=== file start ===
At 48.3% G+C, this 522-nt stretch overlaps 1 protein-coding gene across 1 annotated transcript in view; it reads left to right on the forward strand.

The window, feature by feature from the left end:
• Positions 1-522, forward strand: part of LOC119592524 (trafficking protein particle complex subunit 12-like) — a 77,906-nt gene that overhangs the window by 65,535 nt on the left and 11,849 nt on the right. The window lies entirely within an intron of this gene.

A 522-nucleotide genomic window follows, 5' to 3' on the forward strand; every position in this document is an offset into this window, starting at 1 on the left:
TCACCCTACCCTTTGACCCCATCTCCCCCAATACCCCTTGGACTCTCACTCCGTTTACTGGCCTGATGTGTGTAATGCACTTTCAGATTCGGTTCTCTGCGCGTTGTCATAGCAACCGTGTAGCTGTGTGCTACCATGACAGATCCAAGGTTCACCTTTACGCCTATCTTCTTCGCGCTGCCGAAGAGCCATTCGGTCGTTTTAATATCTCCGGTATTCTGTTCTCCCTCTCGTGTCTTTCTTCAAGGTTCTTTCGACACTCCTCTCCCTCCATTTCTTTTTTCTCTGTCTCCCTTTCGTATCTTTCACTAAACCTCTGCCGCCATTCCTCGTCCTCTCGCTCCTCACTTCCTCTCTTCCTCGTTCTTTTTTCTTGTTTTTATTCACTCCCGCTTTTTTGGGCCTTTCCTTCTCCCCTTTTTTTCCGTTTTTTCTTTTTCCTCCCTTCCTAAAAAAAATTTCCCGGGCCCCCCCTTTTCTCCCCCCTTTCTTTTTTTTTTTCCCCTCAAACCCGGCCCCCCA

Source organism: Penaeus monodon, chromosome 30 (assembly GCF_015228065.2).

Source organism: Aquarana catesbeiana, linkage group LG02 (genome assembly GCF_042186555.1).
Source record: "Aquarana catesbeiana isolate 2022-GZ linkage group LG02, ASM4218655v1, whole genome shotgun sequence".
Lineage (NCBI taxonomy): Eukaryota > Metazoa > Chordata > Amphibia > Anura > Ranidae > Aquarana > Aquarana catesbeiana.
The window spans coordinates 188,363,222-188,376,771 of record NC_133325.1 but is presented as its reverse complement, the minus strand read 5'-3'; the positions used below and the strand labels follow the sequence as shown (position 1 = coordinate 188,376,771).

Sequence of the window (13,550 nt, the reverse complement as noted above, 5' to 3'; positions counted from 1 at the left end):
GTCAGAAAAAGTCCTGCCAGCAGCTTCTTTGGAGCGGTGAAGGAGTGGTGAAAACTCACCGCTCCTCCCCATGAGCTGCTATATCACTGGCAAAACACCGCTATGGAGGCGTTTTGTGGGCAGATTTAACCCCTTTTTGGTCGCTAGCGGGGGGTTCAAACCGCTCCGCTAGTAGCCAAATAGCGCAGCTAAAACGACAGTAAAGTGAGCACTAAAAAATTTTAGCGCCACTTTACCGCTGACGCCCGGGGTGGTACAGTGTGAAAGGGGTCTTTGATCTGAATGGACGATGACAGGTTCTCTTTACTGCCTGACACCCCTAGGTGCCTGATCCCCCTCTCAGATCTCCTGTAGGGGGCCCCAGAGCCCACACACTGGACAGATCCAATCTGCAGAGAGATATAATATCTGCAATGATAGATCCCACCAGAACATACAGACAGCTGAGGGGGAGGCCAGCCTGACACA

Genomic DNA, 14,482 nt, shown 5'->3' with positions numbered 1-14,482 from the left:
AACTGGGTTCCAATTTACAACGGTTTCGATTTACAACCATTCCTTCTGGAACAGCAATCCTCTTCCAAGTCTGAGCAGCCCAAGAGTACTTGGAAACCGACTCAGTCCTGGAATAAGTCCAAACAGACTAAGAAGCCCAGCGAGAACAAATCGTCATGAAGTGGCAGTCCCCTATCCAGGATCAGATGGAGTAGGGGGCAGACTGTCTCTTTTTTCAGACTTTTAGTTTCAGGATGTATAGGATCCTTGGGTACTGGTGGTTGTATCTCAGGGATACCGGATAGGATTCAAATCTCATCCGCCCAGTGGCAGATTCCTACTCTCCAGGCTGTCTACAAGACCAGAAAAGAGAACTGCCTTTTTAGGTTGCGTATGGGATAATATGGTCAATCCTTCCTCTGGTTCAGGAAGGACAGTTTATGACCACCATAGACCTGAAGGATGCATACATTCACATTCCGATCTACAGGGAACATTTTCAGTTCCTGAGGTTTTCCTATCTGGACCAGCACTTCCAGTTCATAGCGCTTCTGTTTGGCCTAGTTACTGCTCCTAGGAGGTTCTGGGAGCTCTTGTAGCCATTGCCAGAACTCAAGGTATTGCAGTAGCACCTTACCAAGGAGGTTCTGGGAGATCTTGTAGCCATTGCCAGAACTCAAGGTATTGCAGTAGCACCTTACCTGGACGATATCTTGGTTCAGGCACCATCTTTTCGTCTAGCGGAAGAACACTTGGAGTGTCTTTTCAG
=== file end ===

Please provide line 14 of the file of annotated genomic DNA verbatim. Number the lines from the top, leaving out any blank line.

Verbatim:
AACTGGGTTCCAATTTACAACGGTTTCGATTTACAACCATTCCTTCTGGAACAGCAATCCTCTTCCAAGTCTGAGCAGCCCAAGAGTACTTGGAAACCGACTCAGTCCTGGAATAAGTCCAAACAGACTAAGAAGCCCAGCGAGAACAAATCGTCATGAAGTGGCAGTCCCCTATCCAGGATCAGATGGAGTAGGGGGCAGACTGTCTCTTTTTTCAGACTTTTAGTTTCAGGATGTATAGGATCCTTGGGTACTGGTGGTTGTATCTCAGGGATACCGGATAGGATTCAAATCTCATCCGCCCAGTGGCAGATTCCTACTCTCCAGGCTGTCTACAAGACCAGAAAAGAGAACTGCCTTTTTAGGTTGCGTATGGGATAATATGGTCAATCCTTCCTCTGGTTCAGGAAGGACAGTTTATGACCACCATAGACCTGAAGGATGCATACATTCACATTCCGATCTACAGGGAACATTTTCAGTTCCTGAGGTTTTCCTATCTGGACCAGCACTTCCAGTTCATAGCGCTTCTGTTTGGCCTAGTTACTGCTCCTAGGAGGTTCTGGGAGCTCTTGTAGCCATTGCCAGAACTCAAGGTATTGCAGTAGCACCTTACCAAGGAGGTTCTGGGAGATCTTGTAGCCATTGCCAGAACTCAAGGTATTGCAGTAGCACCTTACCTGGACGATATCTTGGTTCAGGCACCATCTTTTCGTCTAGCGGAAGAACACTTGGAGTGTCTTTTCAG